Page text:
Instead of using this quarantine time to get upset and wish for a return to a normal life, maybe we should examine what brought us here.  The earth has shown that it is capable of keeping us in check.  Our normal life needs to change to be in tune with the planet while listening to science.  In the long run, there really is no one coming to clean up after us.

The Path To Recovery

About a half year ago, I suffered a severe leg injury which kept me from being outdoors with my camera.  A couple weeks of being mostly bedridden and using crutches to get around eventually gave way to being able to do some work and the start of physical therapy.  My physical therapist was hesitant about me hiking at first, so my first couple trails were relatively flat.  No backpack filled with tripods or cameras either, just a phone.  Earlier this year, I finally made a hike with all the gear on a trail that had more difficulty involved.  I could feel the difference of the terrain versus just being in therapy.  I can’t imagine how long I would have been out if I wasn’t taking care of myself before this accident, and now that we’re all being asked to stay home, I realize I need to keep moving more than ever.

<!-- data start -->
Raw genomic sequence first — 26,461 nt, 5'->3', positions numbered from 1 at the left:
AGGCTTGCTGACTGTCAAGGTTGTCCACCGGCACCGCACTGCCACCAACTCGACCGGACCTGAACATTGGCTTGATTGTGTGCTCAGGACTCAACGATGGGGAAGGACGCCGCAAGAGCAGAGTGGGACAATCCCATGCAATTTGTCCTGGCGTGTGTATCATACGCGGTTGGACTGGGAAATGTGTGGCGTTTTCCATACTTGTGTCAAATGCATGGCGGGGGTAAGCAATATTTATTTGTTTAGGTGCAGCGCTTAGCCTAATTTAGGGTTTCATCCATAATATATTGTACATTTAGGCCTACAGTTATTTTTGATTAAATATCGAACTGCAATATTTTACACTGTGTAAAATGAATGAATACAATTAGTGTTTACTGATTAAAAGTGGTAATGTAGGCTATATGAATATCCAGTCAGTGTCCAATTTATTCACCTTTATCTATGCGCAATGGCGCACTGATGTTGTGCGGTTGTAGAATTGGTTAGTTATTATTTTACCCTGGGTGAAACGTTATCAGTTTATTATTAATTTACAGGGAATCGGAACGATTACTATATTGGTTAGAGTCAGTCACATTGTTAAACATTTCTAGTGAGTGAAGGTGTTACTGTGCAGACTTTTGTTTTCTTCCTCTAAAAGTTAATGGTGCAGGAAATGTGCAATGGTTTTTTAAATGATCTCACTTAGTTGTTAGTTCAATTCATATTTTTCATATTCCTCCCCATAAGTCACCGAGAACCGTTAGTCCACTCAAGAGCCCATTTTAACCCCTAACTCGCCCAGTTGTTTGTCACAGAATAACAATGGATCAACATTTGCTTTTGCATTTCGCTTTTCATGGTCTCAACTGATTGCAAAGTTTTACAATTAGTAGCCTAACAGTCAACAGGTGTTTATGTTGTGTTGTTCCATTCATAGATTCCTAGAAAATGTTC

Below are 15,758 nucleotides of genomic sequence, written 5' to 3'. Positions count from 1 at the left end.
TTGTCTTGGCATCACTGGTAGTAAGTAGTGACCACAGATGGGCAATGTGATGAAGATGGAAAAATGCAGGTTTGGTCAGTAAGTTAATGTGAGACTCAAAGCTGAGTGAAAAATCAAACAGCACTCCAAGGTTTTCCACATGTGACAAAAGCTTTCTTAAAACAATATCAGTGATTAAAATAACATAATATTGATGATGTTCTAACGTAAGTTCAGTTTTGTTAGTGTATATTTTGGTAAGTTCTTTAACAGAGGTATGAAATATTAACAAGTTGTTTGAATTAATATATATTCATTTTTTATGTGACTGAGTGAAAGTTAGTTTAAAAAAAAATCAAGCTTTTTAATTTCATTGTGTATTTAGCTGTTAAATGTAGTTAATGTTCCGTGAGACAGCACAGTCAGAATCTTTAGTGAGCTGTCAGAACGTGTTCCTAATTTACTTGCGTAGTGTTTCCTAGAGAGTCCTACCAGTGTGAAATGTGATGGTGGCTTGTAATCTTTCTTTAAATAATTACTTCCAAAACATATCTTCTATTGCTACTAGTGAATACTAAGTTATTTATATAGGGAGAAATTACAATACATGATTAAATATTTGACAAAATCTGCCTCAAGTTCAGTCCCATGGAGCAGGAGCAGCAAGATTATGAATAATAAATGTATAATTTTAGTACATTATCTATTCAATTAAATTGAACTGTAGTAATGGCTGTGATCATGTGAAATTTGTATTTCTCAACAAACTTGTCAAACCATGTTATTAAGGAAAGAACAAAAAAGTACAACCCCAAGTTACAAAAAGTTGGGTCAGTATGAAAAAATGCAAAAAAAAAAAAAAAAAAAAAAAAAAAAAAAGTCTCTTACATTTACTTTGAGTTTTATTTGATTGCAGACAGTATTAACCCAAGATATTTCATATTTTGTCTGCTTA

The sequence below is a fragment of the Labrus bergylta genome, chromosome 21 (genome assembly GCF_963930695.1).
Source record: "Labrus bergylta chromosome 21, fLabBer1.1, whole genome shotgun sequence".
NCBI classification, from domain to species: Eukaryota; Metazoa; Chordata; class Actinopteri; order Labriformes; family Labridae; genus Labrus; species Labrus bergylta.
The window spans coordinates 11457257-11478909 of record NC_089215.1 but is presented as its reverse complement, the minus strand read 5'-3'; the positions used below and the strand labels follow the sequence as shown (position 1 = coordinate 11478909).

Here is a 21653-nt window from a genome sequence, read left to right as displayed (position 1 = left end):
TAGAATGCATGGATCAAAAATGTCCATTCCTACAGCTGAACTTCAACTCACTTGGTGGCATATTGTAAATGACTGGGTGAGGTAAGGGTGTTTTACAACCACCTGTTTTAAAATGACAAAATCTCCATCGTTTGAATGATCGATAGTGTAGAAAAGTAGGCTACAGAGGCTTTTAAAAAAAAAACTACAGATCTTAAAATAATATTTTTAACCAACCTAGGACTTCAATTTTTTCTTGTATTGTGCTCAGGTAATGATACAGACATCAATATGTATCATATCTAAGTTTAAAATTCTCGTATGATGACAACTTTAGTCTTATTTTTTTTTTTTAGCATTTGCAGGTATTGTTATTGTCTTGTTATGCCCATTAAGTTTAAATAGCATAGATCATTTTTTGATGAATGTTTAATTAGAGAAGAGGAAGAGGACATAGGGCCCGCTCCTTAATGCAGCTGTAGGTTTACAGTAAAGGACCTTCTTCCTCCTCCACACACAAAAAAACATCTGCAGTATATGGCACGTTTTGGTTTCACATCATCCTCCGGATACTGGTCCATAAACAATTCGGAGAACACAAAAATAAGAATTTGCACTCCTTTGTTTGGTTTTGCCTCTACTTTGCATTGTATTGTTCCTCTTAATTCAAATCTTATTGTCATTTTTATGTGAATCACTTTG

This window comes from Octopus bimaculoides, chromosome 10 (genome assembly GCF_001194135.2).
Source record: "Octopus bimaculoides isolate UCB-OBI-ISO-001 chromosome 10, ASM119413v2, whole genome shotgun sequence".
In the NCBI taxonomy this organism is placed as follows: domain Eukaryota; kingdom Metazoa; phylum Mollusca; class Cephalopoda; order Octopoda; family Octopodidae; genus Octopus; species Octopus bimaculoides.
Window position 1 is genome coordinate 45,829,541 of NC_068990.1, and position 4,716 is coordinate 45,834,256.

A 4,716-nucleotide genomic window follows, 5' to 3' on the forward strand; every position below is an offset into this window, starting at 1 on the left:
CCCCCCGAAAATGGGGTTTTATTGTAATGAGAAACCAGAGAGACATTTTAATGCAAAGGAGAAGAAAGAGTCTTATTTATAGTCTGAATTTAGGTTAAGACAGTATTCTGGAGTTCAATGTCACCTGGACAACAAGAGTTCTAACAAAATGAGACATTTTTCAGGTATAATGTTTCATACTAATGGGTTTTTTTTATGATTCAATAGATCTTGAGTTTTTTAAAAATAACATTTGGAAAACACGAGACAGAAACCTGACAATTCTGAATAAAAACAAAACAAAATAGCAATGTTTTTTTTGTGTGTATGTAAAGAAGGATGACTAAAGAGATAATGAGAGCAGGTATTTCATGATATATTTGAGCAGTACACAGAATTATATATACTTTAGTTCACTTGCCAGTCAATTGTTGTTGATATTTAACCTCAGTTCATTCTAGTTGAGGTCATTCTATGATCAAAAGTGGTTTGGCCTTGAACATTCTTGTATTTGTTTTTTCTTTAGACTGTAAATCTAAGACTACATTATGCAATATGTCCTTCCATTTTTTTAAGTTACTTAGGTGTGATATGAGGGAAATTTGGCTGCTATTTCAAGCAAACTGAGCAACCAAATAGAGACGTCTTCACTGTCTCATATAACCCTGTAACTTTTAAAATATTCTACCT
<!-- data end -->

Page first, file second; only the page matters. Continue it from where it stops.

red rock canyon, nevada, las vegas, rain, hiking, fine art, Steve Brunored rock canyon, nevada, las vegas, rain, reflection, hiking, fine art, landscape photography

While many National Parks and other recreational areas have closed, there are some which remain open.  These may not be the desired locations which attract social media throngs, but those who’ve seen my work know I don’t really go there anyway.  The first location (above) was after some areas had shut down, making this a more crowded parking lot than usual.  Despite that, I had very few people on the trail I was on, and getting here requires a scramble, so I enjoyed the place to myself.